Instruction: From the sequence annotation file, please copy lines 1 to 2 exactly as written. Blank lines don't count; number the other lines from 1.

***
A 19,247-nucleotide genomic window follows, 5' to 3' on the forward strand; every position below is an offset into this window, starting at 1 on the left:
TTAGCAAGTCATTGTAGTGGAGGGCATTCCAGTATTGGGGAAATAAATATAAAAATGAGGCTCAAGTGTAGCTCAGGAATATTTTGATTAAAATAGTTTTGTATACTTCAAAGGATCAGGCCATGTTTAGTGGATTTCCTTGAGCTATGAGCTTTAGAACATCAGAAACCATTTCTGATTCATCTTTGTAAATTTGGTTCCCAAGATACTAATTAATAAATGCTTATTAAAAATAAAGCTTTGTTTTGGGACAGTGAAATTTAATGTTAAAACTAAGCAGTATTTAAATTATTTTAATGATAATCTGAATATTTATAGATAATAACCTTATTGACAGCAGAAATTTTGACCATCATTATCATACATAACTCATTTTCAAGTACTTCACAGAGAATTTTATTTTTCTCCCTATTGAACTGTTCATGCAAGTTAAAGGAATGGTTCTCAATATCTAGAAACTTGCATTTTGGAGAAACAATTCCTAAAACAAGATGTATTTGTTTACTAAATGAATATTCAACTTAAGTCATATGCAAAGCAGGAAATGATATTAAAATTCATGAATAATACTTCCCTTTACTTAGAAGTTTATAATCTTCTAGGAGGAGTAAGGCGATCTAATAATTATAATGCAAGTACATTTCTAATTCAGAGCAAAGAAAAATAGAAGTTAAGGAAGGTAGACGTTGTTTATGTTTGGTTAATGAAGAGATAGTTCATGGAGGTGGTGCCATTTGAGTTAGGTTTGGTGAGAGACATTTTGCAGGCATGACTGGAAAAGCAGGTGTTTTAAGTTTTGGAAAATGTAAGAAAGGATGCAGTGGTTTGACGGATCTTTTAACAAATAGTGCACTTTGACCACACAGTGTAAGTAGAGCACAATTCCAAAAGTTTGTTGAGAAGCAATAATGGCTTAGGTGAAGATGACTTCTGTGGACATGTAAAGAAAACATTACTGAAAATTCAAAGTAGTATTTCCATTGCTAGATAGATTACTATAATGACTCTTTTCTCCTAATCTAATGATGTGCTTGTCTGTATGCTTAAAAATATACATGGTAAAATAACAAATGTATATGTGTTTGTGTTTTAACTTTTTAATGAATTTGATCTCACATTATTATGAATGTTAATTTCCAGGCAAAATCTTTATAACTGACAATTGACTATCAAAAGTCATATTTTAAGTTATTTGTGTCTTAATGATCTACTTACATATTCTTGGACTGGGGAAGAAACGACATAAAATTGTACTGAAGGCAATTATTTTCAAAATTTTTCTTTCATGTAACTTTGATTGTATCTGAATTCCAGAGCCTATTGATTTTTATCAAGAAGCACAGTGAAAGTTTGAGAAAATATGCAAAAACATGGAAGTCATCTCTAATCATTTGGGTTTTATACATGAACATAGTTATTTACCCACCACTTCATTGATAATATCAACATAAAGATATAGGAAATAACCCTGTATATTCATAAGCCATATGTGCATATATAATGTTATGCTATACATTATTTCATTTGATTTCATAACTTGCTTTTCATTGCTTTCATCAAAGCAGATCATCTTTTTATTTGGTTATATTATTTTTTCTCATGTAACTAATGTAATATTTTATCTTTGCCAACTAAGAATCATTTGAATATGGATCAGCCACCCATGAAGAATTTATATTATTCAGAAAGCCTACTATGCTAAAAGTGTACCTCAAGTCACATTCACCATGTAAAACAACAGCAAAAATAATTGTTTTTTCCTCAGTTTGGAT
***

A 19,247-nucleotide genomic window follows, 5' to 3' on the forward strand; every position below is an offset into this window, starting at 1 on the left:
TTAGCAAGTCATTGTAGTGGAGGGCATTCCAGTATTGGGGAAATAAATATAAAAATGAGGCTCAAGTGTAGCTCAGGAATATTTTGATTAAAATAGTTTTGTATACTTCAAAGGATCAGGCCATGTTTAGTGGATTTCCTTGAGCTATGAGCTTTAGAACATCAGAAACCATTTCTGATTCATCTTTGTAAATTTGGTTCCCAAGATACTAATTAATAAATGCTTATTAAAAATAAAGCTTTGTTTTGGGACAGTGAAATTTAATGTTAAAACTAAGCAGTATTTAAATTATTTTAATGATAATCTGAATATTTATAGATAATAACCTTATTGACAGCAGAAATTTTGACCATCATTATCATACATAACTCATTTTCAAGTACTTCACAGAGAATTTTATTTTTCTCCCTATTGAACTGTTCATGCAAGTTAAAGGAATGGTTCTCAATATCTAGAAACTTGCATTTTGGAGAAACAATTCCTAAAACAAGATGTATTTGTTTACTAAATGAATATTCAACTTAAGTCATATGCAAAGCAGGAAATGATATTAAAATTCATGAATAATACTTCCCTTTACTTAGAAGTTTATAATCTTCTAGGAGGAGTAAGGCGATCTAATAATTATAATGCAAGTACATTTCTAATTCAGAGCAAAGAAAAATAGAAGTTAAGGAAGGTAGACGTTGTTTATGTTTGGTTAATGAAGAGATAGTTCATGGAGGTGGTGCCATTTGAGTTAGGTTTGGTGAGAGACATTTTGCAGGCATGACTGGAAAAGCAGGTGTTTTAAGTTTTGGAAAATGTAAGAAAGGATGCAGTGGTTTGACGGATCTTTTAACAAATAGTGCACTTTGACCACACAGTGTAAGTAGAGCACAATTCCAAAAGTTTGTTGAGAAGCAATAATGGCTTAGGTGAAGATGACTTCTGTGGACATGTAAAGAAAACATTACTGAAAATTCAAAGTAGTATTTCCATTGCTAGATAGATTACTATAATGACTCTTTTCTCCTAATCTAATGATGTGCTTGTCTGTATGCTTAAAAATATACATGGTAAAATAACAAATGTATATGTGTTTGTGTTTTAACTTTTTAATGAATTTGATCTCACATTATTATGAATGTTAATTTCCAGGCAAAATCTTTATAACTGACAATTGACTATCAAAAGTCATATTTTAAGTTATTTGTGTCTTAATGATCTACTTACATATTCTTGGACTGGGGAAGAAACGACATAAAATTGTACTGAAGGCAATTATTTTCAAAATTTTTCTTTCATGTAACTTTGATTGTATCTGAATTCCAGAGCCTATTGATTTTTATCAAGAAGCACAGTGAAAGTTTGAGAAAATATGCAAAAACATGGAAGTCATCTCTAATCATTTGGGTTTTATACATGAACATAGTTATTTACCCACCACTTCATTGATAATATCAACATAAAGATATAGGAAATAACCCTGTATATTCATAAGCCATATGTGCATATATAATGTTATGCTATACATTATTTCATTTGATTTCATAACTTGCTTTTCATTGCTTTCATCAAAGCAGATCATCTTTTTATTTGGTTATATTATTTTTTCTCATGTAACTAATGTAATATTTTATCTTTGCCAACTAAGAATCATTTGAATATGGATCAGCCACCCATGAAGAATTTATATTATTCAGAAAGCCTACTATGCTAAAAGTGTACCTCAAGTCACATTCACCATGTAAAACAACAGCAAAAATAATTGTTTTTTCCTCAGTTTGGAT